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Italy: 6,820 Municipalities Report Solar Thermal Use

Submitted by Baerbel Epp on August 21, 2017
Legambiente Report TitleIn 2005, Legambiente, the largest environmental association in Italy, began publishing an annual report called Comuni Rinnovabili to show renewable deployment in Italian municipalities. The number of communities which had solar thermal installations increased from 108 in 2005 to 6,820 in this year’s edition, which is based on 2016 figures. Data is collected by sending a questionnaire directly to the municipalities and cross-checking the responses with official figures from GSE, the state-owned business managing renewable incentive schemes in Italy, and information and reports sent in by regional and industry associations and individual companies. Less populated municipalities are doing well in these statistics: Of the 6,820 communities which reported solar thermal installations, 4,454 are small and very small ones with a population below 5,000.
 

The number of responses added up to 7,893, meaning around 86 % of all municipalities reported solar thermal installations in their area. The small town at the top of the solar thermal ranking was again Seneghe, in the Oristano province of Sardinia, which boasts 2,075 m² per 1,000 population if private and public building installation figures are combined (see the table below).
 
Larger cities showed less appealing results regarding square meters per capita, but solar thermal deployment was slightly on the rise in these areas too. Comuni Rinnovabili includes a table showing the top 10 solar thermal cities and towns, from 9,185 m² in Perugia to 4,060 m² in Senigallia. Italy’s capital Rome is part of the top 10, at 5,188 m², whereas Milan, another big Italian city, is not.
 
Overall, 75 municipalities were above the EU threshold of 264 m² per 1,000 population.

 

2015 (2014 data)

2017 (2016 data)

Top municipalities by solar collector area per 1,000 population

Seneghe: 1,995 m²

Fluminimaggiore: 1,316 m²

San Lorenzo al Mare, Liguria: 1,301 m²

Seneghe: 2,075 m2

Pettoranello del Molise, central Italy: 1,690 m2

San Lorenzo al Mare: 1,388 m2

Top municipalities by total solar collector area

Perugia: 8,966 m2

Bolzano: 5,445 m2

Trento: 5,023 m2

Perugia: 9,185 m2

Bolzano: 5,779 m2

Trento: 5,574 m2

Source: Legambiente
 
Solar thermal for public buildings
Additionally, Legambiente looked at the degree to which municipalities were utilising solar thermal to provide hot water and space heating in public buildings. The results from the questionnaire responses showed that 607 municipalities had been using solar thermal in offices, schools and gyms, which translates into 60,253 m², of which 4,200 m² were installed in 2016.
 
Favara, a municipality of Sicily, had nearly 2,000 m² installed for public buildings, followed by Milan, which reported about 1,500 m² set up mostly at schools and on parking roofs of public transport facilities. Then there was Rome with 1,485 m² and Catania with 1,160 m².
 
Building regulations provide installation instructions
Municipalities have likewise been promoting solar thermal in their building regulations by introducing mandatory requirements and standards beyond national rules. For example, in Rivoli in the Piedmont region, solar thermal must meet 60 % of the domestic hot water requirements in newbuilds. There is also an incentive which is thought to help push the share to 70 %. In Grosseto, Tuscany region, the incentive in place aims at an 80 % solar thermal share in domestic hot water production.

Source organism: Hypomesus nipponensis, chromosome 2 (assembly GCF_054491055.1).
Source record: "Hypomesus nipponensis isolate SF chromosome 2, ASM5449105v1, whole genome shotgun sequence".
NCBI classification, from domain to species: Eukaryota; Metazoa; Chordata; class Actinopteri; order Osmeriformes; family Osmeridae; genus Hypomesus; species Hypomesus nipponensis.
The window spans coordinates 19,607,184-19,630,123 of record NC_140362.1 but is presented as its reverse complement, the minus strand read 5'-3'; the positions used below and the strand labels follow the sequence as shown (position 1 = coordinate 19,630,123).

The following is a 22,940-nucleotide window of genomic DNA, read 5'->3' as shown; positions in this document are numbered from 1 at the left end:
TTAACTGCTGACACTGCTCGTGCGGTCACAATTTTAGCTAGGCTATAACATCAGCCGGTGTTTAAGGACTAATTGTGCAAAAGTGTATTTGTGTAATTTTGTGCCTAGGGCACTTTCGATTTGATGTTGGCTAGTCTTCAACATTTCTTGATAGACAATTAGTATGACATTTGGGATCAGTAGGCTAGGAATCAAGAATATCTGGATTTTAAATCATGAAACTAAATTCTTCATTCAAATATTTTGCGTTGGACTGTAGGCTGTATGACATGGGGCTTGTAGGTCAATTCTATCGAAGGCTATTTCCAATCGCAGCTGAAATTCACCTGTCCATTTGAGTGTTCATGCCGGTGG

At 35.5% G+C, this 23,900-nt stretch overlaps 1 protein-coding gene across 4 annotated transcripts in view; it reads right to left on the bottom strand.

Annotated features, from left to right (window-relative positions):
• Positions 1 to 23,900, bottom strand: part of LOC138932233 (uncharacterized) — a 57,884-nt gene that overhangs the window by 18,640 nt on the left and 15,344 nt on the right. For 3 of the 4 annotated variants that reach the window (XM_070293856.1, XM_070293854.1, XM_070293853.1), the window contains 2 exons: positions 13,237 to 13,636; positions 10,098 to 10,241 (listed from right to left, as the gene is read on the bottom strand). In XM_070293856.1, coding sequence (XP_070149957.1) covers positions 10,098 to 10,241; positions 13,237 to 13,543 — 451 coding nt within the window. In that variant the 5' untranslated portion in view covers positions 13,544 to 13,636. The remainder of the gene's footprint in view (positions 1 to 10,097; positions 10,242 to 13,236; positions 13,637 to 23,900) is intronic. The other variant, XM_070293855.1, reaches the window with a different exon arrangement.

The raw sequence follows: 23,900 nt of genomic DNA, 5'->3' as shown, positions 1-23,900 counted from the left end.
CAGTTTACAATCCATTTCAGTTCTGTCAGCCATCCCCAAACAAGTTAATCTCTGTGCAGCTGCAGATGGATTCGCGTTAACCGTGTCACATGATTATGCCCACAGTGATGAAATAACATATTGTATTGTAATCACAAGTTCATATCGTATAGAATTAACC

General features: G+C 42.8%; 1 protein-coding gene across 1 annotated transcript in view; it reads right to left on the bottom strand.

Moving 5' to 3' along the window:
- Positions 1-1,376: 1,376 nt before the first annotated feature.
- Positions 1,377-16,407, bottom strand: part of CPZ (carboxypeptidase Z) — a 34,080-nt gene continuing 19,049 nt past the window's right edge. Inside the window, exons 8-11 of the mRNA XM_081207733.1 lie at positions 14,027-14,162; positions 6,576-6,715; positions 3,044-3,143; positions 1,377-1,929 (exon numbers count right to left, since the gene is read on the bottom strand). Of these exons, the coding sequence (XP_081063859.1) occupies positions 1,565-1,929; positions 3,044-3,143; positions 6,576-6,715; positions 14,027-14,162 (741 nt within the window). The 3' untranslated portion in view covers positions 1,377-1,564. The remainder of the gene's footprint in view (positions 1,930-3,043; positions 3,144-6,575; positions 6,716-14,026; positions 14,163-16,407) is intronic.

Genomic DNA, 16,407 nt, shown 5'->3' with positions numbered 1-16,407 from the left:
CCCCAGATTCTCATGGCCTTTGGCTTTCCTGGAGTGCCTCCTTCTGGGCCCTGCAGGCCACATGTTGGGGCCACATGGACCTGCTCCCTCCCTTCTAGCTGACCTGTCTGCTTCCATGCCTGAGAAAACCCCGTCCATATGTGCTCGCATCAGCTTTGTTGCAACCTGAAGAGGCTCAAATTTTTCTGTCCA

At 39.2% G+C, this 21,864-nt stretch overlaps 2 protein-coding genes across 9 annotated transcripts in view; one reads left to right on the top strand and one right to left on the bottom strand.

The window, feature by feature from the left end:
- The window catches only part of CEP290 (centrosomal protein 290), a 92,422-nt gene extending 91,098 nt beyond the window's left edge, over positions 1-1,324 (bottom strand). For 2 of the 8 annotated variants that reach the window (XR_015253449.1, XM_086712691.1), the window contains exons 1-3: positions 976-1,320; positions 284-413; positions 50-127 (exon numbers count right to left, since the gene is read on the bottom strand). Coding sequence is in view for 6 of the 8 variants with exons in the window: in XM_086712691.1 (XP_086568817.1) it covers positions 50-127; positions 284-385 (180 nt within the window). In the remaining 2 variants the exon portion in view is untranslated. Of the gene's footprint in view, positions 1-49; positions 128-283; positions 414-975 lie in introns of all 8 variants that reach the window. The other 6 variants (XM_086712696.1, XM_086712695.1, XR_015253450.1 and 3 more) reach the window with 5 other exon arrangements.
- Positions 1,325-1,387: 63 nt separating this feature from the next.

These regulations may include precise instructions on the correct installation of systems to lessen their visual impact and make it possible to use solar thermal in historical towns and other sensitive environments. The latest Comuni Rinnovabili reports 115 municipalities providing such instructions, usually covering PV as well.
 
Lastly, some municipalities – such as, again, Rivoli – have introduced simplified approval procedures for buildings subject to very specific restrictions concerning their cultural or natural heritage. As best practice, Contursi Terme (Campania region) does not impose severe limitations on installing solar thermal systems if the collectors in question have the same inclination and orientation as the roof.
 
2015 to 2017: Solar thermal growing
In 2015, solarthermalworld.org had already published a news article on Comuni Rinnovabili. Here is how 2015 compares to the latest edition of the report:


 

2015 (2014 data)

2017 (2016 data)

Relative increase
(in %)

No. of municipalities with solar thermal installations

6,803

6,820

0.2 %

No. of municipalities where a solar thermal obligation is part of building regulations

903

994

10.1 %

No. of municipalities using solar thermal for public buildings

556

607

9.2 %

Solar thermal capacity reported for public buildings

50,000 m2

60,253 m2

20.5 %

2015 to 2017: Solar thermal is growing. The table compares the 2015 and 2017 figures from the report.
Source: Legambiente
 
Legambiente is a non-profit organisation founded in 1980, with the mission of putting environmental concerns at the forefront of the agenda and improving the well-being of all citizens. The organisation’s headquarters are in Rome and its members consist of 20 regional branches and more than 1,000 local groups.
 
The article was written by Riccardo Battisti, a solar thermal consultant and market researcher working at Ambiente Italia (Rome, Italy).
 
Websites of organisations mentioned in this article:
Comuni Rinnovabili: wwwcomunirinnovabili.it
Legambiente: www.legambiente.it
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